In this work, a modified RP-HPLC method, which included the use of a different detector, allowed to detect furosine in all nonpasteurised colostrum samples at levels ranging from 3.50 to 11.60 mg/100 g protein, and this value increased from 2 to 3 times after Holder pasteurisation. In a previous work to study some biochemical modifications in human donor milk after this heat treatment, furosine could not be detected in any of the 21 human milk samples analysed, neither before nor after pasteurisation (15). This fact can be attributed to a higher sensitivity of the new detector used in the HPLC analytical equipment used to quantify furosine. The reprocessing and analysis of the above-mentioned 21 pairs of human milk samples using the methodology described here allowed to detect furosine in all nonpasteurised samples (from 1.80 to 7.80 mg/100 mg protein) and the furosine concentration also increased after the heat treatment (from 6.60 to 19.60 mg/100 g protein). Higher protein content in colostrum compared with human milk may explain lower furosine formation in pasteurised human milk samples.

Holder pasteurisation did not significantly modify the concentration of lactose, glucose, and myoinositol in human colostrum; however, lactulose, which could not be detected in any of the nonpasteurised samples, was formed during pasteurisation and its concentration (mean value of 22.62 mg/L) was similar to what was found in Holder-pasteurised human milk (mean value of 18.96 mg/L) in a previous work (15). Lactulose is used as a thermal index to differentiate heat-treated cow's milk depending on the intensity of the heat treatment applied (26,27). The lactulose levels in pasteurised colostrum and human milk were slightly higher than those found in commercial pasteurised cow's milk (26), which could be explained by higher intensity of the Holder pasteurisation compared with the regular heat treatments applied in the dairy industry, together with the higher lactose content of human milk and the high amounts of sodium and potassium present in human colostrum (28).

Furosine formation also depends on the intensity of heat treatment and storage conditions, and a correlation between lactulose and furosine has been described in bovine milk subjected to more severe heat treatment, such as ultrahigh temperature and in-container sterilised milk (26,29). The lactulose:furosine ratio in human colostrum ranged from 0.5 to 1.8, which was similar to those reported by Villamiel et al (30) for commercial bovine pasteurised milks (0.3–1.1). Therefore, it can be concluded that human colostrum experienced few changes in their nutritional value as the indices used to evaluate damage by heat treatment (lactulose and furosine) were in the same range found in commercial pasteurised milk.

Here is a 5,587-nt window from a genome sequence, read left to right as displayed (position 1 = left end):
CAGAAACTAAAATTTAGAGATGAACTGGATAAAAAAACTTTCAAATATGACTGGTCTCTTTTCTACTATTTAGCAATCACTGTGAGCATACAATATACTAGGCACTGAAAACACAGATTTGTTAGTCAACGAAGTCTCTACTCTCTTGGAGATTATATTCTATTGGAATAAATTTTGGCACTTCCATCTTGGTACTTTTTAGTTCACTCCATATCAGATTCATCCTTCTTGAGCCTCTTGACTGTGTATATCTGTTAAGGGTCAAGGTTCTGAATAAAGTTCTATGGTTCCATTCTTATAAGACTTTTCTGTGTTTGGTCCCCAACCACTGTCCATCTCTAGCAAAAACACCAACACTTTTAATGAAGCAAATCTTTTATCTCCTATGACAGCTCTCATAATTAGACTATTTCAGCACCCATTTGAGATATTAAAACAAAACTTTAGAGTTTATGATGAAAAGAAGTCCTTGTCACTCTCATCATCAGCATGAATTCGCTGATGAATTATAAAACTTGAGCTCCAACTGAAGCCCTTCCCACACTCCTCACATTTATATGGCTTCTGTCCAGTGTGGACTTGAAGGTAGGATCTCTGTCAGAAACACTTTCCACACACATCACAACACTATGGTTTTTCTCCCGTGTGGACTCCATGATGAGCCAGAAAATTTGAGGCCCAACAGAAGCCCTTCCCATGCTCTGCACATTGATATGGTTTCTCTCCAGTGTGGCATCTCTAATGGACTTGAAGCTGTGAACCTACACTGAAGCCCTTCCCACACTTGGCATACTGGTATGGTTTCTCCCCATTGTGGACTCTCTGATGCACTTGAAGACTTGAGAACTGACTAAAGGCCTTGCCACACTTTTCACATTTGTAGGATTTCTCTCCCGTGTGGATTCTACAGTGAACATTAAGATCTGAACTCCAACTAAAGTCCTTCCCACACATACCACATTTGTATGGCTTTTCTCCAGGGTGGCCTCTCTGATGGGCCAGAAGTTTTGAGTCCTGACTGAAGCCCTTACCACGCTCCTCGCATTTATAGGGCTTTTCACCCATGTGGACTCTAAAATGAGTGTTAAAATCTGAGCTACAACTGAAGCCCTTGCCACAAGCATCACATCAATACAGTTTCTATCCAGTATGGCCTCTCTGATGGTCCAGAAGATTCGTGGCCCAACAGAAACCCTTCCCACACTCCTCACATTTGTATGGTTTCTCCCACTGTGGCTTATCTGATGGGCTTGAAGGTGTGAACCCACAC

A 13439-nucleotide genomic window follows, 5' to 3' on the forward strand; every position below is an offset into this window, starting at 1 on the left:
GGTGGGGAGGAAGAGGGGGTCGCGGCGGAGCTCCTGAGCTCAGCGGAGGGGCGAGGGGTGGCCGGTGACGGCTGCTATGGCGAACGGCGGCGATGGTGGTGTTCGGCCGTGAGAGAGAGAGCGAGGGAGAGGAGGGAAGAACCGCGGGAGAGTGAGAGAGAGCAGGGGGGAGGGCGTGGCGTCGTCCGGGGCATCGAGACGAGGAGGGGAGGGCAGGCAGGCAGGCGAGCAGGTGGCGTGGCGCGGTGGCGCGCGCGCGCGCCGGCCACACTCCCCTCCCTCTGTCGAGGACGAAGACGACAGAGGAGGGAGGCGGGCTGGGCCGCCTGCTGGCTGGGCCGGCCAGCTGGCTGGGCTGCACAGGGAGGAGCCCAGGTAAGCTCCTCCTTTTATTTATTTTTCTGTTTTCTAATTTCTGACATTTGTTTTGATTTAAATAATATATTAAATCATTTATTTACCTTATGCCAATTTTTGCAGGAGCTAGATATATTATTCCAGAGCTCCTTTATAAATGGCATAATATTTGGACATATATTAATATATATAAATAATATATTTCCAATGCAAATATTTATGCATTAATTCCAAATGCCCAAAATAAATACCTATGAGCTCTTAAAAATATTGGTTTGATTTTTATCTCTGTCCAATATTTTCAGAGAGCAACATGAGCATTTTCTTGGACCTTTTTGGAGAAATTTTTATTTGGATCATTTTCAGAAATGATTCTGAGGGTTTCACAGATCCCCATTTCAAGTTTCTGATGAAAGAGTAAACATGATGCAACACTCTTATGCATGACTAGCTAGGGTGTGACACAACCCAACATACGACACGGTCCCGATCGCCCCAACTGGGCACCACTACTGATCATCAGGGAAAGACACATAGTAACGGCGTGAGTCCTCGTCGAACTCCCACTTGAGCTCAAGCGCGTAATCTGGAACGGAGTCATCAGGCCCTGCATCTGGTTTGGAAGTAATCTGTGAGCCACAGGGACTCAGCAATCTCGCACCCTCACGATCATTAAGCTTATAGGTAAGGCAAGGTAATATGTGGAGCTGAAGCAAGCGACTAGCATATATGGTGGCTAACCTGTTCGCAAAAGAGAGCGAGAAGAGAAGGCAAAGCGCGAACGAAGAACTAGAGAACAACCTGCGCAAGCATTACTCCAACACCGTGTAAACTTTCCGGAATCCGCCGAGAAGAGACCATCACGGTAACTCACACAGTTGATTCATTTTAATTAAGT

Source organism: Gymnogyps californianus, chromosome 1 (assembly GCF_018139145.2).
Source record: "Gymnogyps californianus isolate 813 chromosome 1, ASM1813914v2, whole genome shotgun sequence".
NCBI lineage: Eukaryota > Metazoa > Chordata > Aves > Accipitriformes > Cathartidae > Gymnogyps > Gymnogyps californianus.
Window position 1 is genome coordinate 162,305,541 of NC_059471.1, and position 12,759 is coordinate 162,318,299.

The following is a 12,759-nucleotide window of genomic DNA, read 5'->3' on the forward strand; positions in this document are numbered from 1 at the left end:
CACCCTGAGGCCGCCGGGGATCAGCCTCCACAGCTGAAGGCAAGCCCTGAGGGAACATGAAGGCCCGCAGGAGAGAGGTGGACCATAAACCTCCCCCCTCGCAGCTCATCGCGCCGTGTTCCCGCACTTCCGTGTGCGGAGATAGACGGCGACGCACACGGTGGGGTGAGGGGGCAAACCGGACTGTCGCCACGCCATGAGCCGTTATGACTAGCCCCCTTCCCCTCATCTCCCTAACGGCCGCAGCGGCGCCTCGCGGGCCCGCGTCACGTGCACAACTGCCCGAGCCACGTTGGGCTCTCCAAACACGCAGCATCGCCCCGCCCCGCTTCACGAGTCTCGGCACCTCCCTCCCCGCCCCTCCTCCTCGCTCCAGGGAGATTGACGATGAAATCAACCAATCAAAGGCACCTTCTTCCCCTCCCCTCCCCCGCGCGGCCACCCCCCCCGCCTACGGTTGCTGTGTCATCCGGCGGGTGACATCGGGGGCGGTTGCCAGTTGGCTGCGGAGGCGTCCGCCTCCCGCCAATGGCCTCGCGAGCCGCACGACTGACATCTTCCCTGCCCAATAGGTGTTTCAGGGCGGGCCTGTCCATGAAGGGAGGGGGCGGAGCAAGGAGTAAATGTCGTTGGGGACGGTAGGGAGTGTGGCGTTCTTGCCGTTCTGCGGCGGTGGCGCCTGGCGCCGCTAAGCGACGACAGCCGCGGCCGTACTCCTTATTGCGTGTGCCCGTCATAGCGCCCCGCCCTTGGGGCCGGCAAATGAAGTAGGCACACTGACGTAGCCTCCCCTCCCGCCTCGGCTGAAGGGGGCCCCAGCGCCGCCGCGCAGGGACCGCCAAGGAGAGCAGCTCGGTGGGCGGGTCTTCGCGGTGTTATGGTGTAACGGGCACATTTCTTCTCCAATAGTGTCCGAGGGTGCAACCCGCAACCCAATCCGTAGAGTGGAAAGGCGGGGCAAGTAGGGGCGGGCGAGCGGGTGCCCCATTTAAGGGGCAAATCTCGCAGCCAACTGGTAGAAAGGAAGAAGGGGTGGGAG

The mean lactose and glucose concentrations in donor colostrum reported in this work were lower than those in milk samples (15). The lactose content of human milk at different stages of lactation increases along the lactation, especially during the first few days, and a similar pattern has been reported for glucose (11,12,31). In contrast, the myoinositol concentration is significantly greater in colostrum than in milk and decreases rapidly during the first days of lactation (12,32). In the present study, the mean concentration of myoinositol in colostrum had a wide range of variation, in agreement with previous results obtained in transitional milk (<15 days of lactation) (15). Further work on this component would be advisable because it seems to play an important role in early neonatal life for the prevention of bronchopulmonary dysplasia and retinopathy in premature infants (33).

Compared with mature milk, colostrum is notably richer in cytokines and other immune-related proteins that provide anti-infectious, anti-inflammatory, and immunomodulatory protection against infection (3–6). Interestingly, several studies have revealed that there is an inverse relation between duration of pregnancy and the concentration of protective factors in colostrum (34–37). Globally, this suggests that the immune components that are unique to preterm colostrum may be especially protective during the first week of life and, particularly, to extremely low birth weight (ELBW) infants, a population at the highest risk for feeding intolerance and nosocomial infection (38,39). Therefore, it would be highly desirable in ELBW infants to start as soon as possible trophic feeds (also known as minimal enteral nutrition) using preterm colostrum if contraindications do not exist. Trophic feeding is defined as the enteral administration of minute volumes of feeds, typically between 1 and 20 mL · kg · day; these amounts of colostrum are nutritionally insignificant and, although there is no definite evidence of their trophic effect on the small intestine, they promote the capacity of full enteral feeding in the preterm infant (40–42). A safe and efficacious alternative method for administering preterm colostrum to ELBW infants, when they cannot be fed enterally during the first days of life, is oropharyngeal administration of their own mother's or donor colostrums, that is well-tolerated by even the smallest and sickest ELBW infants (43).